Criticism grows over Greece’s handling of raging wildfires

Criticism against the Greek government is growing as the country continues to battle raging wildfires that have forced thousands to flee.

bonfire at night
Photo by Stephan Seeber on

Authorities on Evia, Greece’s second-largest island, have in recent days denounced “insufficient” means to tackle the blazes when the situation was “critical”.

The fires on Evia, some 200 kilometres away from Athens, have besieged village after village with about 2,600 residents and tourists forced to flee on boats in apocalyptic scenes.

According to the island’s vice-governor, Giorgos Kelaïtzidis, at least 35,000 hectares and hundreds of houses have burned.

The villages of Kamatriades and Galatsades were to be the priority for firefighters on Monday.

“If the fire gets through there, it will be in a thick forest and difficult to extinguish,” firefighters were quoted by ANA as saying.

Local people have also voiced anger.

“Have you seen the state offering us water? Snacks for the children? No one. They let shopkeepers and individuals give water to people,” Giorgos, from Pefki, told AFP.

Louisa, a pensioner, stressed that “Here, people used to live from the forest, crops, olives and tourism. There is nothing left of this.”

Greek Finance Minister Christos Staikouras announced on public broadcaster ERT TV that aid of up to €6,000 per household would be given to residents whose homes were damaged, as well as €4,500 for the injured.

He also announced that the civil protection budget would be boosted by €1.76 billion and €224 million would be allocated to reforestation.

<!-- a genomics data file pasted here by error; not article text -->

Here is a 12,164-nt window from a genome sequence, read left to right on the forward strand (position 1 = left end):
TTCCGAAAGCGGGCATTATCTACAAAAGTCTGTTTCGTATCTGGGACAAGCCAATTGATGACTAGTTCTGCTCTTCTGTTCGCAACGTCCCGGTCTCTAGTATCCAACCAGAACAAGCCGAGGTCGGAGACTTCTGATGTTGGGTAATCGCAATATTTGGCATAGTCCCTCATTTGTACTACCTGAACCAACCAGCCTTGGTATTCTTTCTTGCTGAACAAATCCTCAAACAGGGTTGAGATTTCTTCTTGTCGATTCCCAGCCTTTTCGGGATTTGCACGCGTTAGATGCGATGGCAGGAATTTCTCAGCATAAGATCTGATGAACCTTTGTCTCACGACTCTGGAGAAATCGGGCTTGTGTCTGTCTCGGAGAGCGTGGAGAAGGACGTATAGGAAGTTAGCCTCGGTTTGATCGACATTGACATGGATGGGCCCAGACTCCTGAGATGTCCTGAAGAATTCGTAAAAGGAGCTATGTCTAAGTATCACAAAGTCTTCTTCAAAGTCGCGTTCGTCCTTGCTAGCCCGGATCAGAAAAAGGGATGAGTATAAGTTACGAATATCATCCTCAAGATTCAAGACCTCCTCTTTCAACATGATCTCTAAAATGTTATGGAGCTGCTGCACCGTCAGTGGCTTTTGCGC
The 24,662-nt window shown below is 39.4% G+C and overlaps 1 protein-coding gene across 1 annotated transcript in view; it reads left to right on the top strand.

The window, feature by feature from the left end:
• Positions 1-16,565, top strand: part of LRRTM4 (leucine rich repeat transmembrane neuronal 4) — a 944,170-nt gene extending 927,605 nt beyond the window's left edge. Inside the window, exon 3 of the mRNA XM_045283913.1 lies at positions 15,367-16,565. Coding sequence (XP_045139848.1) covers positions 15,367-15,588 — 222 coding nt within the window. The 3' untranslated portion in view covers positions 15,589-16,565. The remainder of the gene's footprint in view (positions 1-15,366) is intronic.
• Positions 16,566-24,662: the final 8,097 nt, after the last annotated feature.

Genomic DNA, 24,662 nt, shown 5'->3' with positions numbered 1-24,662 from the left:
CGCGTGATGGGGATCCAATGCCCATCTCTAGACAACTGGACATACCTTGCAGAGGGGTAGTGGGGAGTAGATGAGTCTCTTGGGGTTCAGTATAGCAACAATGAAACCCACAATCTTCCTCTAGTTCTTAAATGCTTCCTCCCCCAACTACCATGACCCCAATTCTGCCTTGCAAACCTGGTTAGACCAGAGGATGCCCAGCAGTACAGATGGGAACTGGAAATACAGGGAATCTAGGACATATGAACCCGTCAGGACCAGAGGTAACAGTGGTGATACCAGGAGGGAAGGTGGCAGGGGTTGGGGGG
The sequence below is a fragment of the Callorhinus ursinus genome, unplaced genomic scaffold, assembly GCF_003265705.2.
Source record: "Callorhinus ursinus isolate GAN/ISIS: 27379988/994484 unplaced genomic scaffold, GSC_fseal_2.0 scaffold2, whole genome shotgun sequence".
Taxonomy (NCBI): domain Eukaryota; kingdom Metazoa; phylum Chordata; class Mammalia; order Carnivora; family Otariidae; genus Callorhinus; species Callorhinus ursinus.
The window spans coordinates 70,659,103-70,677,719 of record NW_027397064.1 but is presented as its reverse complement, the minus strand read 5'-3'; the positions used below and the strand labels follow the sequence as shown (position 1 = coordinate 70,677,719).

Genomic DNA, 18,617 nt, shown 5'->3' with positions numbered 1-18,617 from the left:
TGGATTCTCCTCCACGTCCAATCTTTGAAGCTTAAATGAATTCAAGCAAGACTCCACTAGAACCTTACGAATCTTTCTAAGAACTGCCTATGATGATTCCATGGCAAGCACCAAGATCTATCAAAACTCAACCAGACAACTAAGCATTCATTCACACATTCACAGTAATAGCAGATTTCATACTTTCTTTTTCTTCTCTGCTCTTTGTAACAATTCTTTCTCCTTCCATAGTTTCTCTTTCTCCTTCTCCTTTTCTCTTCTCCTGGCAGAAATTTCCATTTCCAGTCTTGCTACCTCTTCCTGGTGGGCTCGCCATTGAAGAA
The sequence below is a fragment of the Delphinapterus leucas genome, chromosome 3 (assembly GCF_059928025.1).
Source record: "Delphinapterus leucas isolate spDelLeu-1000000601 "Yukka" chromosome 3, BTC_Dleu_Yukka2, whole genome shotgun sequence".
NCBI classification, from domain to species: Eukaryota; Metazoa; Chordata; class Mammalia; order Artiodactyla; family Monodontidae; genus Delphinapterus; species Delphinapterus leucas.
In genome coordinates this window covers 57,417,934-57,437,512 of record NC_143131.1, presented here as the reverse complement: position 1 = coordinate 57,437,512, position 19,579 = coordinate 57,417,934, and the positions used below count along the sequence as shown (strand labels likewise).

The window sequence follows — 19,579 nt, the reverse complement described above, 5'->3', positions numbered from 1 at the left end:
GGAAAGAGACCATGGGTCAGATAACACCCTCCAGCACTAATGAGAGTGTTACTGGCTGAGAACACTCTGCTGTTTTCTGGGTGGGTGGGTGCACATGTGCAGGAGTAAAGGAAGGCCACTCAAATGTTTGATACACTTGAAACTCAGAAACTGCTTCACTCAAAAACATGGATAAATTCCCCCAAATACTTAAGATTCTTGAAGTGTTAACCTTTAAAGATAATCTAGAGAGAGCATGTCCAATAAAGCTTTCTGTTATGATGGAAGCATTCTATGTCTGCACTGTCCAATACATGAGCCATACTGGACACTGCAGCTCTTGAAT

It comes as workers battled through the night – when there is no air support – to prevent the fire from reaching the town of Istiaia, according to Greek news agency ANA.

Greek Deputy Civil Protection Minister Nikos Hardalias had said on Sunday that “another difficult night” would be experienced on the island.

Among the 500 firefighters deployed on the island are some 200 from Ukraine and Romania, reinforced by 17 water-bombing planes and helicopters, according to Greek firefighting services.

But the airborne resources are experiencing “serious difficulties” due to turbulence, thick smoke and limited visibility, Hardalias said on Sunday.

Greece has been experiencing a wave of violent fires for nearly two weeks, helped by drought and scorching temperatures, which have left two people dead and dozens injured in hospital.

On the outskirts of Athens, the fire that destroyed dozens of homes and businesses had been in remission since Sunday but “the danger of a resurgence is high,” Hardalias warned.

A fire in Crete has been brought under control, while the situation has stabilised in the Peloponnese, authorities said.

More than 56,000 hectares have been burnt in the past ten days in Greece, according to the European Forest Fire Information System (EFFIS).

Some 1,700 hectares were burnt on average over the same period between 2008 and 2020.

The European Commission announced on Sunday that more European firefighters and equipment will be deployed to Greece shortly.

So far nine planes and close to 1,000 firefighters and 200 vehicles from other EU member states had been sent to Greece.

“The latest offers over the weekend came from France, Germany, Poland, Austria and Slovakia, who are sending firefighting units. They will join forces already operating in the country: ground firefighting units from Cyprus, France, Czechia and Romania as well as planes from Cyprus, Sweden, France, Croatia and Spain,” the Commission said in a statement.

EU assistance against wildfires has also been deployed to Italy, Albania, North Macedonia, and Turkey.

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